THE DOORBELL RANG, which is never good news. Who could it be? Too early for trick or treaters. Religious zealots? Bottle drive? Oh, Lord, please don’t make me explain the empties to another smirking 10-year-old.
I bent down and shouted through the letter slot. “Who is it?”
“Thank goodness,” I said, swinging the door open. “I thought it was politicia…”
“We’re ba-ack!” they chanted, just like that little girl in Poltergeist. Justin, Jagmeet, Elizabeth, Maxime and Andrew, jostling on the porch like kids at an ice cream truck.
“You lied,” I accused them.
“Get used to it,” muttered one in reply, though I couldn’t tell which because they were all trying to elbow in front and out-shout one another.
“Justin has two jets!”
“Andrew has two passports! He’s a secret American!”
“Your candidates don’t believe in climate change.”
“Yours don’t believe in 9/11.”
“Trudeau has a face paint addiction.”
“The Joker called. He wants his creepy smile back.”
“Take another selfie, Sunny Ways.”
“Hey, Max, check the back door. Somebody might be trying to sneak in.”
“Elizabeth May wants to make abortion mandatory!”
“OK, now you just sound desperate.”
One of them gripped my arm and stared into my eyes with great solemnity. “Brace yourself: Andrew Scheer is not an insurance broker.”
I frowned. “What happened to affordable housing?”
They paused. “Pardon?”
“I clearly remember you all talking about affordable housing when the campaign started. Trudeau even made an announcement in a Victoria condo project.”
Trudeau scrolled back through the photos in his phone: “Jeez, he’s right.”
“And health care,” I said. “Singh was rattling on about pharmacare when he was in town last week. Promised $40 million for coastal protection, too.”
Singh nodded his assent. “And don’t forget $30 million for B.C. Ferries. I was kind of in a groove.”
May elbowed Singh in the ribs, allowed herself a little smirk: “I said I’d tax robots.” They all grinned. Scheer broke into a robot dance (or maybe he was doing Harper).
Then they relaxed, began waxing nostalgic about all the policies and promises they have unveiled so far. Student loan forgiveness. Gun reform. Ceilings on cell phone fees. Growing the carbon tax. Repealing the carbon tax. Saving the world.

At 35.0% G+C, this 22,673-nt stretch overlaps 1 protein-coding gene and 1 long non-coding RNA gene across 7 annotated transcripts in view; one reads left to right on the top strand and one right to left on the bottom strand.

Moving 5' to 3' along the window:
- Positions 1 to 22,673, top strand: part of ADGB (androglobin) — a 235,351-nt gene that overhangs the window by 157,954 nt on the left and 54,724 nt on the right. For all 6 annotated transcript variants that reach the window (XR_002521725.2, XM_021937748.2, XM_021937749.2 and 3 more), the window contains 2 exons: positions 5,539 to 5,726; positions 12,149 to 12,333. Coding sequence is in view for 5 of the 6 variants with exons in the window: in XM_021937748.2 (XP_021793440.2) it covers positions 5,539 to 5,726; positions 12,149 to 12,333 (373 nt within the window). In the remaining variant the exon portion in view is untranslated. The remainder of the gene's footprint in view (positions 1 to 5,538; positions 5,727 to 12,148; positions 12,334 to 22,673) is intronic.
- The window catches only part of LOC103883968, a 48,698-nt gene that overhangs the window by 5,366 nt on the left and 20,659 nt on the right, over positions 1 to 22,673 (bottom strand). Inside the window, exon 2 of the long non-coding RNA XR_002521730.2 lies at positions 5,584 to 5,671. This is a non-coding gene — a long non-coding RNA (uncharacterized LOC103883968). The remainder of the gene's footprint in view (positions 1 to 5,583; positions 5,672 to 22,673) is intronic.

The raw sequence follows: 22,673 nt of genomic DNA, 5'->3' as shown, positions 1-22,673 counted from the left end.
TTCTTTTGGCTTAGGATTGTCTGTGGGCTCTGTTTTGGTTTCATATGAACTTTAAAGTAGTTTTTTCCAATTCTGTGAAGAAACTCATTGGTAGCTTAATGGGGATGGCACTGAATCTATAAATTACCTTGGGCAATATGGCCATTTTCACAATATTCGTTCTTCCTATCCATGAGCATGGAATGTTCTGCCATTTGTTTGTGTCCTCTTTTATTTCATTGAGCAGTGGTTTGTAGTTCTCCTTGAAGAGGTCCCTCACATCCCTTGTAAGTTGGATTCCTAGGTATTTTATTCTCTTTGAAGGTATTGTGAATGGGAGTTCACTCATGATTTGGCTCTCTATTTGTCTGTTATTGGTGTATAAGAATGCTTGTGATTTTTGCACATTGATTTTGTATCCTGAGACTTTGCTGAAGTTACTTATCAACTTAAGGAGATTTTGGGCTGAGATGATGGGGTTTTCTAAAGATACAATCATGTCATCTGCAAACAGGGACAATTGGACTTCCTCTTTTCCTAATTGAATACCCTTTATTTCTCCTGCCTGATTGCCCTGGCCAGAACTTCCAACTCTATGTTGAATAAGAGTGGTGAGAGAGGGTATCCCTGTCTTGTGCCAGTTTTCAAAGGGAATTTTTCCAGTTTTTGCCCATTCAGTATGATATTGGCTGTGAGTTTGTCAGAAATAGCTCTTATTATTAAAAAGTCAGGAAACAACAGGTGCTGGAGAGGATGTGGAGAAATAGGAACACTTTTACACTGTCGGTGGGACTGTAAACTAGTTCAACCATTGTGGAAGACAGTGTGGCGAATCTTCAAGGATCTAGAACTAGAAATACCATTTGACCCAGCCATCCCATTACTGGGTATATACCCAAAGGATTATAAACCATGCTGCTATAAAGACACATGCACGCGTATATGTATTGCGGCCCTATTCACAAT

Frankly, it has been hard to keep up. Even now, promises rain down like candy from a parade float. A tax on luxury cars. A federal Family Day holiday. Caps on ATM charges. Planting two billion trees. Planting 10 billion trees.
Except nothing’s really sticking, is it? No one is quite sure what this election is all about, so now it has shifted to the trivial and the distracting, the sideshows outdrawing the main stage as the leaders go after each other’s supposed flaws.
Not that we in the news media aren’t complicit. It usually goes something like this:
Trudeau at a campaign stop: “Today I would like to unveil sweeping agricultural reforms that promise prosperity to canola farmers here in Broken Dreams, Saskatchewan.”
Media: “Boring. What about Andrew Scheer’s vestigial tail?”
Trudeau: “Um, vestigial tails have no place in a free and open society.”
Newspaper headline: “Trudeau rips Scheer over hidden tail.”
Scheer: “I don’t have a vestigial tail, but you might want to check Bernier.”
NDP press release: “Typical Scheer: Deny, deny, deflect — just like that sketchy Elizabeth May.”
May: “I thought Singh was better than this. You should be disappointed in him.”
Times Colonist editorial — “Tailgate: Let’s get to the bottom of this” (the TC has some very clever headline writers).
Then a Saanich man will step forward and, while coaxed by the cameras to drop trow just enough for the photos we all want to see, tearfully declare himself devastated by Trudeau’s “tailism.”
This will force Trudeau to go on the defensive: “I misspoke. Unlike my Conservative, Green and New Democrat opponents, my government remains fully committed to a nation in which all Canadians may display their vestigial tails. As a sign of my commitment, I promise to grow one myself, because it’s 2019.”
In a cheeky piece of programming CHEK will air Wag The Dog, a documentary on democracy in action.
Jack Knox is a born-and-raised Kamloopsian who once worked at the Kamloops Daily News. He is now a columnist with the Victoria Times Colonist. Since joining the Times Colonist in 1988, Jack has worked as a copy editor, city editor, editorial writer and editorial page editor. Prior to that he was an editor and reporter at newspapers in Campbell River, Regina and Kamloops. He won the Jack Webster Foundation’s City Mike Award for Commentator of the Year in 2015.